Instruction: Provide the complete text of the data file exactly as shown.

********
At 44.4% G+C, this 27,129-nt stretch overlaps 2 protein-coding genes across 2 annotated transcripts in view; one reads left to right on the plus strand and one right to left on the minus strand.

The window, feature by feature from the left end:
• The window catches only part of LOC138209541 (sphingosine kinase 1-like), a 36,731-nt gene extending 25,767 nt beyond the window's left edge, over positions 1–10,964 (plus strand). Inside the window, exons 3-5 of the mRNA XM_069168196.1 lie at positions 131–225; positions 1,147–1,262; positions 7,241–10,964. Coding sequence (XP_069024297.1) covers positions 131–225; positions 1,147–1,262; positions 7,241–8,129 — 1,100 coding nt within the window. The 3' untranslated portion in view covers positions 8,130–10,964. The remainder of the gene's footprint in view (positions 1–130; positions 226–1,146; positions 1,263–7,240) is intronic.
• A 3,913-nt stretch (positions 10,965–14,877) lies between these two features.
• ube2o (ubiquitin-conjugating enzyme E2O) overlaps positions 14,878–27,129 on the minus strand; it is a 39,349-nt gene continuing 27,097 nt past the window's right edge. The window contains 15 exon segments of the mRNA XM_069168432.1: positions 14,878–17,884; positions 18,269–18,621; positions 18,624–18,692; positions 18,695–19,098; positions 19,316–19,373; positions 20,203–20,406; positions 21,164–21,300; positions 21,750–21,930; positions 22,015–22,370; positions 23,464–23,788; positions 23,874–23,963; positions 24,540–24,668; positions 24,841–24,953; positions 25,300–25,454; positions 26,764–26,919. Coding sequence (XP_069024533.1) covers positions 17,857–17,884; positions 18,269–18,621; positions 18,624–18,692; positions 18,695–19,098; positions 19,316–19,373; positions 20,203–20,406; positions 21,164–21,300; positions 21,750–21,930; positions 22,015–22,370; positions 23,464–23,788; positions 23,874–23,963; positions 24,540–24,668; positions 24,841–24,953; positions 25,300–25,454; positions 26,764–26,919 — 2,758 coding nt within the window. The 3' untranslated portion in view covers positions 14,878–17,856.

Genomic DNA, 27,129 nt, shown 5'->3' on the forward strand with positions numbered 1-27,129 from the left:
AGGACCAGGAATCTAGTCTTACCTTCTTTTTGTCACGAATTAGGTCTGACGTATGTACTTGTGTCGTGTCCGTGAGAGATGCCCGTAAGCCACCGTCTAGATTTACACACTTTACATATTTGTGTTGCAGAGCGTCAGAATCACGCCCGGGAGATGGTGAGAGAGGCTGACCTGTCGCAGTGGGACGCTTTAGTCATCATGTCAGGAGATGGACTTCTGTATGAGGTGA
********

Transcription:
At 44.4% G+C, this 27,129-nt stretch overlaps 2 protein-coding genes across 2 annotated transcripts in view; one reads left to right on the plus strand and one right to left on the minus strand.

The window, feature by feature from the left end:
• The window catches only part of LOC138209541 (sphingosine kinase 1-like), a 36,731-nt gene extending 25,767 nt beyond the window's left edge, over positions 1–10,964 (plus strand). Inside the window, exons 3-5 of the mRNA XM_069168196.1 lie at positions 131–225; positions 1,147–1,262; positions 7,241–10,964. Coding sequence (XP_069024297.1) covers positions 131–225; positions 1,147–1,262; positions 7,241–8,129 — 1,100 coding nt within the window. The 3' untranslated portion in view covers positions 8,130–10,964. The remainder of the gene's footprint in view (positions 1–130; positions 226–1,146; positions 1,263–7,240) is intronic.
• A 3,913-nt stretch (positions 10,965–14,877) lies between these two features.
• ube2o (ubiquitin-conjugating enzyme E2O) overlaps positions 14,878–27,129 on the minus strand; it is a 39,349-nt gene continuing 27,097 nt past the window's right edge. The window contains 15 exon segments of the mRNA XM_069168432.1: positions 14,878–17,884; positions 18,269–18,621; positions 18,624–18,692; positions 18,695–19,098; positions 19,316–19,373; positions 20,203–20,406; positions 21,164–21,300; positions 21,750–21,930; positions 22,015–22,370; positions 23,464–23,788; positions 23,874–23,963; positions 24,540–24,668; positions 24,841–24,953; positions 25,300–25,454; positions 26,764–26,919. Coding sequence (XP_069024533.1) covers positions 17,857–17,884; positions 18,269–18,621; positions 18,624–18,692; positions 18,695–19,098; positions 19,316–19,373; positions 20,203–20,406; positions 21,164–21,300; positions 21,750–21,930; positions 22,015–22,370; positions 23,464–23,788; positions 23,874–23,963; positions 24,540–24,668; positions 24,841–24,953; positions 25,300–25,454; positions 26,764–26,919 — 2,758 coding nt within the window. The 3' untranslated portion in view covers positions 14,878–17,856.

Genomic DNA, 27,129 nt, shown 5'->3' on the forward strand with positions numbered 1-27,129 from the left:
AGGACCAGGAATCTAGTCTTACCTTCTTTTTGTCACGAATTAGGTCTGACGTATGTACTTGTGTCGTGTCCGTGAGAGATGCCCGTAAGCCACCGTCTAGATTTACACACTTTACATATTTGTGTTGCAGAGCGTCAGAATCACGCCCGGGAGATGGTGAGAGAGGCTGACCTGTCGCAGTGGGACGCTTTAGTCATCATGTCAGGAGATGGACTTCTGTATGAGGTGA